The Paris Marathon can lay claim to being the oldest marathon in the world, with the race first being run in 1896! A huge crowd turned out to watch this extraordinary event, cheering the 191 participants as they ran 40 km – chosen because it was the distance separating Marathon from Athens – from Paris to Conflans-Sainte-Honorine via Versailles. All runners who finished the race in less than 4 hours were awarded a medal.
The current version of the Paris Marathon dates from 1976, and is one of the most popular events on the racing calendar. It is held each spring, in April, with a field limited to 37,000 runners. Like all races held in France, the Paris Marathon requires you to obtain a doctor's note stating that you are physically fit to run a marathon!
Another unique feature of the race is the fare offered at the aid stations that line the course – being French, you don't just get sports drinks and orange slices but will also find yourself being offered wine, beer, cider and even oysters!
The course is spectacular, taking in many of the great sights of the city. It begins on the Avenue des Champs-Élysées, runs downhill to circle the Place de la Concorde, then heads onto the Rue de Rivoli.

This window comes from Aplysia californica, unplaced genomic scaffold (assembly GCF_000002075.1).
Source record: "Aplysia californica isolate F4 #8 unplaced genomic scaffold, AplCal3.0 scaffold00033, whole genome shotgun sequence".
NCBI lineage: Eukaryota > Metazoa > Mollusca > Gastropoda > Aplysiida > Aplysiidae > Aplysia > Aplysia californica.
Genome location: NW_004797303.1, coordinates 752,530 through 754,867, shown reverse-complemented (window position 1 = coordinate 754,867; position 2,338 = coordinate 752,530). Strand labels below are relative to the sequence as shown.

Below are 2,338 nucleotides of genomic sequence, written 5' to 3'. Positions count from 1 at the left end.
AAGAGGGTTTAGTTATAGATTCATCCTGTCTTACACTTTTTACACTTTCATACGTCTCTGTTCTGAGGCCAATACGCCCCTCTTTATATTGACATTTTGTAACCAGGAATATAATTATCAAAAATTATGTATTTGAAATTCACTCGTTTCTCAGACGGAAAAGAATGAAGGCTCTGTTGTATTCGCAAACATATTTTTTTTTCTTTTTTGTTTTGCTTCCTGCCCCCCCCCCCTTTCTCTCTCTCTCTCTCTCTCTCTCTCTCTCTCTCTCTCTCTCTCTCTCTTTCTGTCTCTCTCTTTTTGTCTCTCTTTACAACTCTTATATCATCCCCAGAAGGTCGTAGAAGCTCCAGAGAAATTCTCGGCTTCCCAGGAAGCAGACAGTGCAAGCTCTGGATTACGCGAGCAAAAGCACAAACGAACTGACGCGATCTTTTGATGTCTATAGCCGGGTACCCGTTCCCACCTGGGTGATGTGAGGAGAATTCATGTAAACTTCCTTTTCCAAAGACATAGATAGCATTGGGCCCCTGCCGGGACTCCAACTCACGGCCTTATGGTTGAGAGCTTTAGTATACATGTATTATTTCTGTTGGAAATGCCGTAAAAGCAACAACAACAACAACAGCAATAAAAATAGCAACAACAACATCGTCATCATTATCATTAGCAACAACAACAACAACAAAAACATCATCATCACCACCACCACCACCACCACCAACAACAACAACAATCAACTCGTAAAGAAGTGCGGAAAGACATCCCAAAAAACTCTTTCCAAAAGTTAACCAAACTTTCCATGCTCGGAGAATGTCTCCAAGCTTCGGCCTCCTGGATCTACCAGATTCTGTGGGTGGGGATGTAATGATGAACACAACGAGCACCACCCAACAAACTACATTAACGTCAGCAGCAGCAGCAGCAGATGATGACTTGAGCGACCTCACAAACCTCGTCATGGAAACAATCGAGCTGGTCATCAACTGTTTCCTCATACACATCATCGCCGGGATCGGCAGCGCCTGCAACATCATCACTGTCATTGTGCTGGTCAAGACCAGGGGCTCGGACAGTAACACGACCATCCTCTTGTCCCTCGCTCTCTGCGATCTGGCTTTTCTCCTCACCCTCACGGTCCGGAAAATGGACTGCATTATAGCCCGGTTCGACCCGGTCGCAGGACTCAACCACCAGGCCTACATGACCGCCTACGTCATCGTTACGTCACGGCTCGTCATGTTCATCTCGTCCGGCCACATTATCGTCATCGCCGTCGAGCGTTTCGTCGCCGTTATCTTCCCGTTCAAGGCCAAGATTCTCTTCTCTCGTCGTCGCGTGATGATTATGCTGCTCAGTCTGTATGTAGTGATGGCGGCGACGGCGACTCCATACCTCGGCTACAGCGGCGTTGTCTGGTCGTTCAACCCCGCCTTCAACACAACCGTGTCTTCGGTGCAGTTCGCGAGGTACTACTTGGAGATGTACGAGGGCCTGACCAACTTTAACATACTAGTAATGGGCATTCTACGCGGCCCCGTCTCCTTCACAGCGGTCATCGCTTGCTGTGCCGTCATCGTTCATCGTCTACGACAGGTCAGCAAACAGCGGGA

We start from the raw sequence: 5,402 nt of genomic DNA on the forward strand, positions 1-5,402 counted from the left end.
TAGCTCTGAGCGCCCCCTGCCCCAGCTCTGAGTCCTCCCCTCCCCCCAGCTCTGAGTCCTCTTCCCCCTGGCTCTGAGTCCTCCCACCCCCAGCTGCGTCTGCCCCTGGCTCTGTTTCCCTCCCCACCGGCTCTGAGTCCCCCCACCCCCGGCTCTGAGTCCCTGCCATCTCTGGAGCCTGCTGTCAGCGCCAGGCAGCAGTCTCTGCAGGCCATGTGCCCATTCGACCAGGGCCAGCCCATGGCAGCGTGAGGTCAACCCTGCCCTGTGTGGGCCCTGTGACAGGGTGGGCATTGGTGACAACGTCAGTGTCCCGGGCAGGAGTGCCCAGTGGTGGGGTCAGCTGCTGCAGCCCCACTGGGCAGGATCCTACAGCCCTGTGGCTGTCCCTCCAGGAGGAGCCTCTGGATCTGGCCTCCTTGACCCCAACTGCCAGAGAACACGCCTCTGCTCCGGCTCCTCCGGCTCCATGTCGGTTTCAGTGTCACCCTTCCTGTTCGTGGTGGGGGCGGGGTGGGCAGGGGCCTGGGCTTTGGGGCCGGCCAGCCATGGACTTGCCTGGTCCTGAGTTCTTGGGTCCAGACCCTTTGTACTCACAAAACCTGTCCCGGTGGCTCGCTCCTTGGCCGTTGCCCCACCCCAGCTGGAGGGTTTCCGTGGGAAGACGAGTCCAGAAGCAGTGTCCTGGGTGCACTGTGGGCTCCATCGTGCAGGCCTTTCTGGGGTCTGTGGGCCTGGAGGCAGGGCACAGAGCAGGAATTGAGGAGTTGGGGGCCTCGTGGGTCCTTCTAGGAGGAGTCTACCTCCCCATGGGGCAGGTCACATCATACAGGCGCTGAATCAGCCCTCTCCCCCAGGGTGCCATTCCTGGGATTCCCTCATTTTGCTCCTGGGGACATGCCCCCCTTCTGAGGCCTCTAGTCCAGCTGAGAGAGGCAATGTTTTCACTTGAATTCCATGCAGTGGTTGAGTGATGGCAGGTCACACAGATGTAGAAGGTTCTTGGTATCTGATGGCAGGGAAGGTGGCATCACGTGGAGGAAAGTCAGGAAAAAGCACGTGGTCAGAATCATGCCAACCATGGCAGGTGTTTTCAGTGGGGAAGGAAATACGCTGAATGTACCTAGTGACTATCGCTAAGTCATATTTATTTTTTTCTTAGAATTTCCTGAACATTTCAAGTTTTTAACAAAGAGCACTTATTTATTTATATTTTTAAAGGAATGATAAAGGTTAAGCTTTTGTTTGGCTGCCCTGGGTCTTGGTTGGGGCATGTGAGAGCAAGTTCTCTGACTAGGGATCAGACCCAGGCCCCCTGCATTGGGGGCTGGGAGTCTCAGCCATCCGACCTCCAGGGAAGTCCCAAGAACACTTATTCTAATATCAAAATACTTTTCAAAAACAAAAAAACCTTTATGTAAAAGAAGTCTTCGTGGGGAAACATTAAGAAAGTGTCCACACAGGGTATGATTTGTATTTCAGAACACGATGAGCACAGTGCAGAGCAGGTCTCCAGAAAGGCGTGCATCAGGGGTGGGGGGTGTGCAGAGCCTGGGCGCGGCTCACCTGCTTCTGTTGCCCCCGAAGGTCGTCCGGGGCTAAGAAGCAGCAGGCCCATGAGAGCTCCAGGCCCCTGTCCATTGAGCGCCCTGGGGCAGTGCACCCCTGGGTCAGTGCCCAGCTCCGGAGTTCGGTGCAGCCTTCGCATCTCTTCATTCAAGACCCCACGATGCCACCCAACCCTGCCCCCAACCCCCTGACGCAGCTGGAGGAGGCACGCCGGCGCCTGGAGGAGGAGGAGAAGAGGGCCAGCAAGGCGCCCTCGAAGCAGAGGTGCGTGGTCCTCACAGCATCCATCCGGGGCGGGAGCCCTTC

From there the route passes the Louvre, goes round the Place de la Bastille, then down the Boulevard Soult to the Bois de Vincennes. From there it loops around the Bois de Vincennes before returning to the heart of Paris. The Rue de Charenton is the halfway point of the race, and from there the route follows the Seine, past Île de la Cité and under the Pont Neuf.
As you pass the Eiffel Tower you will find a large drinks station and foot massage at Trocadéro, before continuing along the Seine, past Bois de Boulogne, to finish on the Avenue Foch.
Paris in springtime is always a temptation, but being able to combine it with one of the world's great marathons adds something special, especially with the opportunity of oysters and a foot massage along the route!
While there is also an elite field in this race, it doesn't tend to have the top names and fast times typically associated with races like London or Berlin, but if you are looking for a mass participation race in a delightful city this is a great choice of race.
The current course records are both recent, with Vincent Kipruto of Kenya setting the men's record of 2:05:47 in 2009, while in 2010 Ethiopia's Atsede Baysa set a new women's course record of 2:22:04 in winning the women's race.